Strickerje From United States of America, joined Feb 2001, 723 posts, RR: 1 Reply 3, posted (11 years 5 months 1 week 9 hours ago) and read 7818 times:
I think he just means if it was allowed to fly the whole way at its typical supersonic cruising speed (which I'm pretty sure is Mach 2.0, 1330 miles per hour at 57,000 feet).
So let's consult Great Circle Mapper (http://gc.kls2.com/), shall we? (I love this website!)
The Great Circle Mapper says 1:52, which is a very rough estimate since it doesn't take into account the time to takeoff and climb or the prevailing wind (JFK-LAX is against the wind). So it's a bit more complicated than you probably hoped, but I hope this info helps anyway.
Jhooper From United States of America, joined Dec 2001, 6197 posts, RR: 13 Reply 5, posted (11 years 5 months 1 week 9 hours ago) and read 7786 times:
Using DUAT, I came up with 2:23. This takes the current winds into account, but it made the assumption that the aircraft would climb and descend to/from FL570 at 250 knots before accelerating/decellerating to/from 1330 knots, which probably wouldn't exactly be the case. Of course this doesn't take traffic flow / possible weather delays into consideration.
Last year 1,944 New Yorkers saw something and said something.
Broke From United States of America, joined Apr 2002, 1322 posts, RR: 3 Reply 6, posted (11 years 5 months 1 week 2 hours ago) and read 7676 times:
Years ago Braniff number 1 had a route sharing with British Airways in which a Braniff crew would fly the Concorde from JFK to DFW and return. The maximum speed that they could fly, on this route, was Mach .95.
DeltAirlines From United States of America, joined May 1999, 8821 posts, RR: 12 Reply 8, posted (11 years 5 months 1 week 1 hour ago) and read 7580 times:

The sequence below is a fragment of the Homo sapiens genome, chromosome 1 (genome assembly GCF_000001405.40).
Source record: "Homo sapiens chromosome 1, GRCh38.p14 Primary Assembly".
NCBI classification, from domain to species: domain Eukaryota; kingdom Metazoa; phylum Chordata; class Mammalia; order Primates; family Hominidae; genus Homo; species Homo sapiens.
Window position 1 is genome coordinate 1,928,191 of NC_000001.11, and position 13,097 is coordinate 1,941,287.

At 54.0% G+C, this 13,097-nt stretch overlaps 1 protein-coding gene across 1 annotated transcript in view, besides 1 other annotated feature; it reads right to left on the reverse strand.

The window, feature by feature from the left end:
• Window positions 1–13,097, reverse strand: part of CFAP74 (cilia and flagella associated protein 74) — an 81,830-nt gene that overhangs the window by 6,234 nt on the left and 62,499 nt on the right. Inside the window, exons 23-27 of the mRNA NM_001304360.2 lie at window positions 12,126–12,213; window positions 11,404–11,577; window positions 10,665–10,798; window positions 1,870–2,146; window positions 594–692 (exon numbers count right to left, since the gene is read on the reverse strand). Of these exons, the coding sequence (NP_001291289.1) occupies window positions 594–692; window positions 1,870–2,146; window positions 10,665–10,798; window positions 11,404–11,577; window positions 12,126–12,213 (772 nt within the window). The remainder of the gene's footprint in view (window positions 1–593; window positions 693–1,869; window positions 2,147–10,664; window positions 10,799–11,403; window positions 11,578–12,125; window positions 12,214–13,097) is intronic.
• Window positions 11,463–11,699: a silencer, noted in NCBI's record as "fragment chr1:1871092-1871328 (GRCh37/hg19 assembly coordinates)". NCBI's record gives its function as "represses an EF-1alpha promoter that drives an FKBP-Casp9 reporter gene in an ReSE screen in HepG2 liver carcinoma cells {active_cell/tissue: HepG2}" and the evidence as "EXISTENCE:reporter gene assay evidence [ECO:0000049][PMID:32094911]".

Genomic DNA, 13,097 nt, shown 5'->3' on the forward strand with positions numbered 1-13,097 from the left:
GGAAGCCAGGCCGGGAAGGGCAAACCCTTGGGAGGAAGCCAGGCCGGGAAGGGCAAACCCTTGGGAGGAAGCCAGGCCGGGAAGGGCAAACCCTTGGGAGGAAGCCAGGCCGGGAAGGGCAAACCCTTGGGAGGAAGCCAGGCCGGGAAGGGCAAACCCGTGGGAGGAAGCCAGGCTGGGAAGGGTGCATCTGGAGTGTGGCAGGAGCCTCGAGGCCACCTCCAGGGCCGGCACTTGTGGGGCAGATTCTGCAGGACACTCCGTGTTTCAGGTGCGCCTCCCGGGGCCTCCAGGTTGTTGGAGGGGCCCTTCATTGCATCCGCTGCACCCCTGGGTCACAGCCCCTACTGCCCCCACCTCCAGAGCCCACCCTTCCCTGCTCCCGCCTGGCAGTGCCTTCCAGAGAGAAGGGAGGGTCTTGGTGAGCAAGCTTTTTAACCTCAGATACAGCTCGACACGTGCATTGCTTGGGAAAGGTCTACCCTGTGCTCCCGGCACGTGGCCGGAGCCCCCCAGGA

I would assume if Mach 2.2 was reached, then it would be able to do the route in 2-2.5 hours. The winds don't make a big difference with Concorde, since JFK-LHR is 3h55 and LHR-JFK is 3h55. Comparitively, BA's 777 on JFK-LHR is 7h05 and LHR-JFK is 7h40. It depends on how fast the plane goes (if you push it to max cruise speed or fly at economy cruise speed), as a BA Concorde has done JFK-LHR (or vice versa) in 2h31.
FlightSimFreak From United States of America, joined Oct 2000, 720 posts, RR: 0 Reply 9, posted (11 years 5 months 6 days 23 hours ago) and read 7516 times:
Quick question about the mach 1 over land rule... If you are flying at a speed that is faster than mach one at altitude, but slower than mach 1 at ground level, then the sonic boom will not be heard or felt. This is true... can the Concorde fly at some sub sonic at ground level but supersonic at altitude speed?
Shaun3000 From United States of America, joined Mar 2002, 445 posts, RR: 0 Reply 10, posted (11 years 5 months 6 days 21 hours ago) and read 7459 times:
No... because at its altitude it is supersonic so it will make a sonic boom. That will then travel to the ground and be very loud and scare people.